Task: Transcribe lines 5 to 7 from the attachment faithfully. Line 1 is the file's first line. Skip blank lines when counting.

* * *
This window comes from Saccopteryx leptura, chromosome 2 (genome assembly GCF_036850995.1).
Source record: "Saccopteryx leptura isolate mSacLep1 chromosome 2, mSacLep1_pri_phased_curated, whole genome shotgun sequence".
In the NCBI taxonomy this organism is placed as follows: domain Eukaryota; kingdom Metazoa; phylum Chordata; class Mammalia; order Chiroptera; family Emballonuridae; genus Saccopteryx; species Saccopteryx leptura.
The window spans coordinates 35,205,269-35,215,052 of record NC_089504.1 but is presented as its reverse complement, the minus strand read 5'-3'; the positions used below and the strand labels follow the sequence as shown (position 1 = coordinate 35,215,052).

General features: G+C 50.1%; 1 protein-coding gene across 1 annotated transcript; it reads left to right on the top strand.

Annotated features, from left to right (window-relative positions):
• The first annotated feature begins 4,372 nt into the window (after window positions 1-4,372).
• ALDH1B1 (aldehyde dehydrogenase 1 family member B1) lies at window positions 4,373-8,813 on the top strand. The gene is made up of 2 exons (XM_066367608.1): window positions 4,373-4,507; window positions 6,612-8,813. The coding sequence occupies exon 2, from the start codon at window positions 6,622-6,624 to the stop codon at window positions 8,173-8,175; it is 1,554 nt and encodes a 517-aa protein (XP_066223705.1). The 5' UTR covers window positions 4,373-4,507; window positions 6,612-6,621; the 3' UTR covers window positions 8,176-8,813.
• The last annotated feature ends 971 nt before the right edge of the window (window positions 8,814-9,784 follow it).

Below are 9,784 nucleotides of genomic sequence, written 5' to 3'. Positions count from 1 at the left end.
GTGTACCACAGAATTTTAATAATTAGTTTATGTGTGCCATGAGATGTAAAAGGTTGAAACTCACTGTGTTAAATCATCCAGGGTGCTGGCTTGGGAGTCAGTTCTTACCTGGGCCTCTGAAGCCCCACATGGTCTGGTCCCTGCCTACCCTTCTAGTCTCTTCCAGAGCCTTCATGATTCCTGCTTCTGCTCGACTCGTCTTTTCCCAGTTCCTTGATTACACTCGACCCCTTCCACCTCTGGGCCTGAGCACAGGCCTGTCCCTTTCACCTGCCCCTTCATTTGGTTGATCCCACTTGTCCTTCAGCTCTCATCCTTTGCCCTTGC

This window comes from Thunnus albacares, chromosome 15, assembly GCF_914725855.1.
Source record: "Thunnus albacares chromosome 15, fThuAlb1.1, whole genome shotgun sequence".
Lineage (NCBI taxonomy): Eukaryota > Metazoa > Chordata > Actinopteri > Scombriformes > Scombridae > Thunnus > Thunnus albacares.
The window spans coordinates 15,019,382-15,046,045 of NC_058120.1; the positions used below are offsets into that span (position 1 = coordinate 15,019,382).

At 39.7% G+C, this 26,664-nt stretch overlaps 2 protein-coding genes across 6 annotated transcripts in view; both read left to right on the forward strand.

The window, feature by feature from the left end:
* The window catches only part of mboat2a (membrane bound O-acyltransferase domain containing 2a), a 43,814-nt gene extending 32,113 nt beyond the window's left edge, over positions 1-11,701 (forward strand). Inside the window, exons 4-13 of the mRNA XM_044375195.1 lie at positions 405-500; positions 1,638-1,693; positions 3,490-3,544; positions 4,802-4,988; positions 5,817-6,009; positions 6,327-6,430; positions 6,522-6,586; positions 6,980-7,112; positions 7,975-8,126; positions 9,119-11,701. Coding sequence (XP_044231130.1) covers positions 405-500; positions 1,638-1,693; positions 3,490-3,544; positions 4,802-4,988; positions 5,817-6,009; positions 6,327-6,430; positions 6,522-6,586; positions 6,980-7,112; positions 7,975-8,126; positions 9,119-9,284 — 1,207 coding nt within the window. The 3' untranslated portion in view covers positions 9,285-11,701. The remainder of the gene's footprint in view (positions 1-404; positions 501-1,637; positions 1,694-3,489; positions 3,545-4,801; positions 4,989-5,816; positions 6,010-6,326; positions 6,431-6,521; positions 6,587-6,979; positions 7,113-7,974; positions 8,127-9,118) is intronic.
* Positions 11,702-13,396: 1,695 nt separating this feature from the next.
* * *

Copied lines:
General features: G+C 50.1%; 1 protein-coding gene across 1 annotated transcript; it reads left to right on the top strand.

Annotated features, from left to right (window-relative positions):
• The first annotated feature begins 4,372 nt into the window (after window positions 1-4,372).